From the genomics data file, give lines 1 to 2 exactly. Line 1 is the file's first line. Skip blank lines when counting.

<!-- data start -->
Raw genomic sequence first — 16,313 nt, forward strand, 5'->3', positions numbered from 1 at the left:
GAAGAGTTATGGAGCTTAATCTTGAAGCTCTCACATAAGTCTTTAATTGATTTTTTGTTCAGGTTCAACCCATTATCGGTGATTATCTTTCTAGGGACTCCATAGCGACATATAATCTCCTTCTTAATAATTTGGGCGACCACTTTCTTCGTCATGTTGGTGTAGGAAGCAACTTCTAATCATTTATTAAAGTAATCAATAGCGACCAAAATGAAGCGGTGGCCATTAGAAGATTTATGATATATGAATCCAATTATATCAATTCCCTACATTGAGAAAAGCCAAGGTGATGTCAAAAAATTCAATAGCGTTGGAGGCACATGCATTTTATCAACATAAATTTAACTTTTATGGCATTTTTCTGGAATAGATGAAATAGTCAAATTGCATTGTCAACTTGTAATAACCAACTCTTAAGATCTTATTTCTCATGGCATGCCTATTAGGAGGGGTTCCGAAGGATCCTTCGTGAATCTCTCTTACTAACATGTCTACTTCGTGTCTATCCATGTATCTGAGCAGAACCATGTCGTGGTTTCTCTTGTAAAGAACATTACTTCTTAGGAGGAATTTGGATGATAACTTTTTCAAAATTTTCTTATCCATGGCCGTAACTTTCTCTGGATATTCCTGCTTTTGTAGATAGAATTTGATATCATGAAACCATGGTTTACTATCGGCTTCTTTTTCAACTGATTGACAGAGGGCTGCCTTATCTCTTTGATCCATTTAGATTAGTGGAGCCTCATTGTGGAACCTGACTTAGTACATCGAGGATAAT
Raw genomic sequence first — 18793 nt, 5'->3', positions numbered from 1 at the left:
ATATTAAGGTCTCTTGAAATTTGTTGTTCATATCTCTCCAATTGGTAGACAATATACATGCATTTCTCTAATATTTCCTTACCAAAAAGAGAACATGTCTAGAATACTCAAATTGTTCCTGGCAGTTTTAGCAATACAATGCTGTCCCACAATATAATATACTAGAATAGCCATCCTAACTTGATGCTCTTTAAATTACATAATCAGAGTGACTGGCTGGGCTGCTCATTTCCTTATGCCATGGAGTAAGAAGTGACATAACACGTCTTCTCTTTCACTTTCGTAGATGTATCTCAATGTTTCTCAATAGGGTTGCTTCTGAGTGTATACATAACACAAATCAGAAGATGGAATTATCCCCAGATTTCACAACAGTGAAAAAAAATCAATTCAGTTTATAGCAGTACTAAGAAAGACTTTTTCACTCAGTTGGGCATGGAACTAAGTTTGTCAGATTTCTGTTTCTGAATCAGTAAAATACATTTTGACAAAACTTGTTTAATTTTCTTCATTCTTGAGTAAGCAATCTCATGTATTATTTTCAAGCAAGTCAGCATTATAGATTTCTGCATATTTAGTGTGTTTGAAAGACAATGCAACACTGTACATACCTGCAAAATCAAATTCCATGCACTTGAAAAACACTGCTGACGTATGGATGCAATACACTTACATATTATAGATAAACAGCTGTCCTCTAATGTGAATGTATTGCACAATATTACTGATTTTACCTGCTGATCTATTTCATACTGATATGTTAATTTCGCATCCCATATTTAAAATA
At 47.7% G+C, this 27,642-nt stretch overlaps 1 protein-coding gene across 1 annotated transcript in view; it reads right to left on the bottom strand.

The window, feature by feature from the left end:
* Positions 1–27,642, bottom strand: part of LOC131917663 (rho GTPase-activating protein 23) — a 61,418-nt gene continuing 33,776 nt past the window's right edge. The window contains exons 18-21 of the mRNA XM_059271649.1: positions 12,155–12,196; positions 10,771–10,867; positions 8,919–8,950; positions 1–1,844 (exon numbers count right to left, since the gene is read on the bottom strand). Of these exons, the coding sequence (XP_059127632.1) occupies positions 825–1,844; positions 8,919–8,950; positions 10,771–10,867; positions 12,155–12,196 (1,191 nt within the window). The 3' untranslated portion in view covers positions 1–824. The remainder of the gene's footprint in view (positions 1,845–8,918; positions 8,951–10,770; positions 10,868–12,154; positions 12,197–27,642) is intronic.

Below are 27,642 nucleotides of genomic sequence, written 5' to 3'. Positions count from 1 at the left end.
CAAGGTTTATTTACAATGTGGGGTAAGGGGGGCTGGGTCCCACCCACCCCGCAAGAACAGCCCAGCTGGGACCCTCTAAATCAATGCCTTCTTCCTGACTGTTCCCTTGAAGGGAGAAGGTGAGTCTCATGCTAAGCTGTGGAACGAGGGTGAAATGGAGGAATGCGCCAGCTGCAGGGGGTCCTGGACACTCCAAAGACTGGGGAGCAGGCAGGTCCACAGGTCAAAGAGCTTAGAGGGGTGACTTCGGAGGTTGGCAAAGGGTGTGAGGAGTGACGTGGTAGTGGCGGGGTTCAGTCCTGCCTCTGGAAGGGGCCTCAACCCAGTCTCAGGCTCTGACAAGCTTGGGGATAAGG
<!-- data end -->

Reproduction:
Raw genomic sequence first — 16,313 nt, forward strand, 5'->3', positions numbered from 1 at the left:
GAAGAGTTATGGAGCTTAATCTTGAAGCTCTCACATAAGTCTTTAATTGATTTTTTGTTCAGGTTCAACCCATTATCGGTGATTATCTTTCTAGGGACTCCATAGCGACATATAATCTCCTTCTTAATAATTTGGGCGACCACTTTCTTCGTCATGTTGGTGTAGGAAGCAACTTCTAATCATTTATTAAAGTAATCAATAGCGACCAAAATGAAGCGGTGGCCATTAGAAGATTTATGATATATGAATCCAATTATATCAATTCCCTACATTGAGAAAAGCCAAGGTGATGTCAAAAAATTCAATAGCGTTGGAGGCACATGCATTTTATCAACATAAATTTAACTTTTATGGCATTTTTCTGGAATAGATGAAATAGTCAAATTGCATTGTCAACTTGTAATAACCAACTCTTAAGATCTTATTTCTCATGGCATGCCTATTAGGAGGGGTTCCGAAGGATCCTTCGTGAATCTCTCTTACTAACATGTCTACTTCGTGTCTATCCATGTATCTGAGCAGAACCATGTCGTGGTTTCTCTTGTAAAGAACATTACTTCTTAGGAGGAATTTGGATGATAACTTTTTCAAAATTTTCTTATCCATGGCCGTAACTTTCTCTGGATATTCCTGCTTTTGTAGATAGAATTTGATATCATGAAACCATGGTTTACTATCGGCTTCTTTTTCAACTGATTGACAGAGGGCTGCCTTATCTCTTTGATCCATTTAGATTAGTGGAGCCTCATTGTGGAACCTGACTTAGTACATCGAGGATAAT